Article was originally published by The Sun Daily
THIS week we get thoughts and views from credit score company CTOS Holdings Sdn Bhd group CEO Dennis Martin.
How has your life experience made you the leader you are today?
From a very young age, I learned that success does not simply occur. You need to make success happen with hard work, perseverance and a little bit of luck. Something else that I put vital importance on was working out who to listen to and who not to — good, sound mentors can make a vast difference.
What traits do you look for in your talent or how do you decide who is right for a job?
The first trait I look for is attitude. The best candidates have an urgency in what they do and get things done. Secondly, I’d look for someone who has a positive can-do approach. However, there isn’t one perfect candidate – I look for people with different personality traits, as balance makes a good workforce. Lastly, they got to have the requisite skills, depending on the role they’re playing. A capacity to do their job and the capacity to learn are important.
How do you think the industry you are in will evolve in the future?
The industry that we operate in revolves around data. Data is becoming more of a commodity, so it is what we do with data that is evolving. Technology, science, analytics: anything within these evolving technologies is where we can help add value to our customers. We are also looking at helping Malaysians conduct their business with confidence at home and globally. With every business opportunity, people need data and information to know if it is worth the risk to conduct business with another. That is where our products such as KYC Screening and CTOS ConneX help our customers understand their clients or partners better before proceeding with their transactions. Conversely, foreign direct investment can be facilitated with confidence by utilising our latest products.
We all know about the industrial revolution, are we in for a technological revolution?
I think we are in a technological evolution, not revolution. It is not one instance of technology that change things, but a continuation of the change that we go through.
How has mentorship made a difference in your professional life?
I have been lucky to have some very good mentors in my 30 plus years of career. They absolutely made a difference, and each give me something different. I had mentors who had been direct bosses, mentors from different industries, and personal mentors who make your professional life more efficient. I don’t believe one mentor can have it all. Enhancing your professional and personal life means learning different things from different people.
What do you want to accomplish in the next five years?
As the group CEO at the helm of CTOS, the next five years is about making CTOS even more successful than it is today together with helping consumers become more financially literate and helping to grow the Malaysian economy. As the largest credit reporting agency in Malaysia, we have a duty to our customers and the public, to continue to maintain our high standards, and to continue innovating to introduce products and solutions that enhance our economy.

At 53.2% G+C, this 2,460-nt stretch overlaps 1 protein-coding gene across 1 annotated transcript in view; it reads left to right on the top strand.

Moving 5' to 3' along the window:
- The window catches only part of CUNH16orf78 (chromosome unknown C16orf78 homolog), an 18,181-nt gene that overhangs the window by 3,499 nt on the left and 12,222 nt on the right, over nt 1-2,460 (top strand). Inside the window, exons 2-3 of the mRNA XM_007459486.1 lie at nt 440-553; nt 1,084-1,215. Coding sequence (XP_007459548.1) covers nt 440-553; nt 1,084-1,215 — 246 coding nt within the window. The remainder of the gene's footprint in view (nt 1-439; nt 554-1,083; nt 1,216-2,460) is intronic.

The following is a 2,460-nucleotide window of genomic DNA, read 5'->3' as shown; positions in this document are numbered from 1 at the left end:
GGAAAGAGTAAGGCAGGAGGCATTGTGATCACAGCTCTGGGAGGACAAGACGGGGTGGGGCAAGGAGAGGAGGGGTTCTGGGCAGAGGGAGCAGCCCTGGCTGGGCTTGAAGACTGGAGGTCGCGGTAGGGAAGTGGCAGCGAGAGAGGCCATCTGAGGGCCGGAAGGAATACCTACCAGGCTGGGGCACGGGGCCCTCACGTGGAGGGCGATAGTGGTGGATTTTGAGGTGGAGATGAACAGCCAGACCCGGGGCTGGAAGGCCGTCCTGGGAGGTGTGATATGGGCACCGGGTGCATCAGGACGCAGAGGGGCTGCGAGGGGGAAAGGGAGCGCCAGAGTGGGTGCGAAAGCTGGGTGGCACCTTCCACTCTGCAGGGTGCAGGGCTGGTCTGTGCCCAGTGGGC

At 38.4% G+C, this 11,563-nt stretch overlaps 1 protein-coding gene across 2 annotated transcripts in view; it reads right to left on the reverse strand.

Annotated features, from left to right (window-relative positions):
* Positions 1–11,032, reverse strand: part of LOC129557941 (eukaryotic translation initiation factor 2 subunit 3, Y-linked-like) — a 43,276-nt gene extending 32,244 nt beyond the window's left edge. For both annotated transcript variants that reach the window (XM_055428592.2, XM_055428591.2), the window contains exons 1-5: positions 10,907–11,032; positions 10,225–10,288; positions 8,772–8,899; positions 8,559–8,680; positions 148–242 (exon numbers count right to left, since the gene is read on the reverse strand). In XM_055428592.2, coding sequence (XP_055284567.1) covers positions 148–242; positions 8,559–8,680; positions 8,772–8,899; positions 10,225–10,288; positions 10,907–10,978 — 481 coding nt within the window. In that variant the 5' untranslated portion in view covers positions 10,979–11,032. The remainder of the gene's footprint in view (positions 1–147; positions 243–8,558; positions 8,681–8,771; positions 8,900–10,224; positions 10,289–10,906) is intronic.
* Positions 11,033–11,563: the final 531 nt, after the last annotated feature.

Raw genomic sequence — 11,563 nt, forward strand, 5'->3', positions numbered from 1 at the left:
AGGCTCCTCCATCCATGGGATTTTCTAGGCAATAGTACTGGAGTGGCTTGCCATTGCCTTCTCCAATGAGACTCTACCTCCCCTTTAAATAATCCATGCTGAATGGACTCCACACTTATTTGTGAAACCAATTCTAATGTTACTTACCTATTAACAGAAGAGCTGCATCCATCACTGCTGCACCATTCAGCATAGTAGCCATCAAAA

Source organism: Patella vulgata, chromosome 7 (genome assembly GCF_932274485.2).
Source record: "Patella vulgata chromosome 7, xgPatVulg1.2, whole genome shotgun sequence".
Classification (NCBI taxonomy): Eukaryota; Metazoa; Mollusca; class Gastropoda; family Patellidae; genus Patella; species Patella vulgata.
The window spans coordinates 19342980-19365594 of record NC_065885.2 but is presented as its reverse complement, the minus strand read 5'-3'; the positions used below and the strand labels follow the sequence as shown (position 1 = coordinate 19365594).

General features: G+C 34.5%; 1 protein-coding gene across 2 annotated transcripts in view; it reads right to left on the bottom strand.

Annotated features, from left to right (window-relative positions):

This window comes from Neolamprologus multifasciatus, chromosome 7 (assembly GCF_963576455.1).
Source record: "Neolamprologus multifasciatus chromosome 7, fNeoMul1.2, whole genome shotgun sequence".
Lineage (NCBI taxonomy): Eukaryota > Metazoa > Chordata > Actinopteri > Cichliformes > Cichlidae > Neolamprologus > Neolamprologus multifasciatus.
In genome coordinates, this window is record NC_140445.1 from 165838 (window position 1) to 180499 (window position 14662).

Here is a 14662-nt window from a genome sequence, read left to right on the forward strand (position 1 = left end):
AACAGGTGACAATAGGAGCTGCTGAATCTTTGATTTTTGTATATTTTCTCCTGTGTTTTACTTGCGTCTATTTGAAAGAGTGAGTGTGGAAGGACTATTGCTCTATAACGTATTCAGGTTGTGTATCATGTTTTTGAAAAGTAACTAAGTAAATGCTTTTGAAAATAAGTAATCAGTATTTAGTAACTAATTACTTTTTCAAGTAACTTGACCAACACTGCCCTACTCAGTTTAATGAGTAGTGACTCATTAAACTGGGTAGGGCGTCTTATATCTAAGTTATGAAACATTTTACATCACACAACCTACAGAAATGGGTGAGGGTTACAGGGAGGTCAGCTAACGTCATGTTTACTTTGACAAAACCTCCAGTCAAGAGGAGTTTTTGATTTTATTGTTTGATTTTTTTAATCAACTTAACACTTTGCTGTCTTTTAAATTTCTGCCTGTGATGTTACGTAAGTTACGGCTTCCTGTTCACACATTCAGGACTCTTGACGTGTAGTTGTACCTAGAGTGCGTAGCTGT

How do you stay abreast of issues affecting your industry?
One is through a strong global network. Secondly, is to be involved with functions, seminars and workshops, both local and international. Thirdly, is by reading- keeping in touch with what’s going on out there. I try to seek out new innovations or companies who are aligned to but may not be directly involved with our industry industry.
What has been the biggest challenge you have faced? And what did you learn from it?
A number of years ago, I was a manager of National Australia Bank (NAB) in New Zealand. NAB was a small business in New Zealand at the time. NAB ended up buying Bank of New Zealand, so I was a manager of a small organisation that bought a much bigger organisation, and I was put in charge of that organisation. My first task was to downsize. I had to downsize a significant number of individuals whom I didn’t even know. The lesson from that is that sometimes you have to make the tough calls. The second lesson was that to be a leader, you can’t always be friends with people you work with. One must build team dynamics and work well together, but not necessarily be best friends. The team, the customers and the organization always take precedence over your personal friendships. The third lesson was to listen to advice from others. Get input- don’t make uninformed decisions. The last lesson was that sometimes you can’t get everything right: living with the decisions you’ve made is probably the toughest.
What man made innovation confounds you? Why?
People who have brand bias, positive or negative, rather than getting to know the organisation they are dealing with, what they’re buying, that’s what confounds me. People often choose a brand which is not backed-up by product, innovation, service or cost but may be influenced by history often amuse me.
Malaysia’s greatest brand.
I’m a huge fan of AirAsia. I’m a frequent flier with AirAsia and I think they do a fantastic job for both customers and the way they have developed their business. I have read the story of the founders, of how they got to where they are and the journey they went through. It represents Malaysia very well, and is a true Malaysian success story.
A must-read for every business owner/manager is …
There are a couple that I have read multiple times, namely Who moved my cheese and My iceberg is melting. These books are a constant reminder to always be willing to adapt and change with the times.
What are the top three factors you would attribute to your success?
Finding good mentors, always pushing yourself beyond your comfort zone and lastly, luck!